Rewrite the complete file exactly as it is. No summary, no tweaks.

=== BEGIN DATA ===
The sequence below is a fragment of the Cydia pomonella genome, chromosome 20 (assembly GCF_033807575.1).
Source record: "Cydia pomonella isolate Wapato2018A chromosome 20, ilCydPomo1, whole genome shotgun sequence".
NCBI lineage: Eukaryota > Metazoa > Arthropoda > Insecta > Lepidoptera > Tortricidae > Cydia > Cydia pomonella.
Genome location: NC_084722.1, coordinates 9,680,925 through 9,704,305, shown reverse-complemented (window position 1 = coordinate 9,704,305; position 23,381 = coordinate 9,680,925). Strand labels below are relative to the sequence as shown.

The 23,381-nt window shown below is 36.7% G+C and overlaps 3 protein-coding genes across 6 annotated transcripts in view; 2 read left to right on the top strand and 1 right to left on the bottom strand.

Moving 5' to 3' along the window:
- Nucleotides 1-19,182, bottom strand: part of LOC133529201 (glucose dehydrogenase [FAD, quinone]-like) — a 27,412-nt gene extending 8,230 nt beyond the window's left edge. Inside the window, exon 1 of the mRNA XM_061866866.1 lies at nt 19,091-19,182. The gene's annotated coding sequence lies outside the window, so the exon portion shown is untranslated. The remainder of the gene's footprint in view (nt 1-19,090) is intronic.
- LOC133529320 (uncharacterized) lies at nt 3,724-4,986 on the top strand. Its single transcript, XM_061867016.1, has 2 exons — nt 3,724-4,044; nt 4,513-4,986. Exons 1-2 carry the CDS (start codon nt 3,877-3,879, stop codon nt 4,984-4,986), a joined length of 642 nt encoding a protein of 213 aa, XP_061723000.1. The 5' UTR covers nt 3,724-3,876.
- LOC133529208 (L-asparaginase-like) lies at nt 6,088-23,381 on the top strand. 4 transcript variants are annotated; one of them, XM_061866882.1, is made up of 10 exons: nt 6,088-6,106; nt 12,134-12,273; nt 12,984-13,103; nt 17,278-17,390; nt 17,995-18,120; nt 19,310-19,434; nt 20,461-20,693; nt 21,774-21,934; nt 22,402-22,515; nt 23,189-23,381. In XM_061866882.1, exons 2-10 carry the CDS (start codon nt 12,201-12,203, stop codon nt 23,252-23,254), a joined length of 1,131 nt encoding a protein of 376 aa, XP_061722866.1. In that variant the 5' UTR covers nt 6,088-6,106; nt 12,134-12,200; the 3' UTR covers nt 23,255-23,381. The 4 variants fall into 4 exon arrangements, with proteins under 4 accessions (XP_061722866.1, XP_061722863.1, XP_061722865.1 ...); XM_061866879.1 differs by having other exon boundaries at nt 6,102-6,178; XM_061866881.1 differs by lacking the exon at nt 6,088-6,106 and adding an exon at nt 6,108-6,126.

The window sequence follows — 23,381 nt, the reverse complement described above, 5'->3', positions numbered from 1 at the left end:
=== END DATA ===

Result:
The sequence below is a fragment of the Cydia pomonella genome, chromosome 20 (assembly GCF_033807575.1).
Source record: "Cydia pomonella isolate Wapato2018A chromosome 20, ilCydPomo1, whole genome shotgun sequence".
NCBI lineage: Eukaryota > Metazoa > Arthropoda > Insecta > Lepidoptera > Tortricidae > Cydia > Cydia pomonella.
Genome location: NC_084722.1, coordinates 9,680,925 through 9,704,305, shown reverse-complemented (window position 1 = coordinate 9,704,305; position 23,381 = coordinate 9,680,925). Strand labels below are relative to the sequence as shown.

The 23,381-nt window shown below is 36.7% G+C and overlaps 3 protein-coding genes across 6 annotated transcripts in view; 2 read left to right on the top strand and 1 right to left on the bottom strand.

Moving 5' to 3' along the window:
- Nucleotides 1-19,182, bottom strand: part of LOC133529201 (glucose dehydrogenase [FAD, quinone]-like) — a 27,412-nt gene extending 8,230 nt beyond the window's left edge. Inside the window, exon 1 of the mRNA XM_061866866.1 lies at nt 19,091-19,182. The gene's annotated coding sequence lies outside the window, so the exon portion shown is untranslated. The remainder of the gene's footprint in view (nt 1-19,090) is intronic.
- LOC133529320 (uncharacterized) lies at nt 3,724-4,986 on the top strand. Its single transcript, XM_061867016.1, has 2 exons — nt 3,724-4,044; nt 4,513-4,986. Exons 1-2 carry the CDS (start codon nt 3,877-3,879, stop codon nt 4,984-4,986), a joined length of 642 nt encoding a protein of 213 aa, XP_061723000.1. The 5' UTR covers nt 3,724-3,876.
- LOC133529208 (L-asparaginase-like) lies at nt 6,088-23,381 on the top strand. 4 transcript variants are annotated; one of them, XM_061866882.1, is made up of 10 exons: nt 6,088-6,106; nt 12,134-12,273; nt 12,984-13,103; nt 17,278-17,390; nt 17,995-18,120; nt 19,310-19,434; nt 20,461-20,693; nt 21,774-21,934; nt 22,402-22,515; nt 23,189-23,381. In XM_061866882.1, exons 2-10 carry the CDS (start codon nt 12,201-12,203, stop codon nt 23,252-23,254), a joined length of 1,131 nt encoding a protein of 376 aa, XP_061722866.1. In that variant the 5' UTR covers nt 6,088-6,106; nt 12,134-12,200; the 3' UTR covers nt 23,255-23,381. The 4 variants fall into 4 exon arrangements, with proteins under 4 accessions (XP_061722866.1, XP_061722863.1, XP_061722865.1 ...); XM_061866879.1 differs by having other exon boundaries at nt 6,102-6,178; XM_061866881.1 differs by lacking the exon at nt 6,088-6,106 and adding an exon at nt 6,108-6,126.

The window sequence follows — 23,381 nt, the reverse complement described above, 5'->3', positions numbered from 1 at the left end: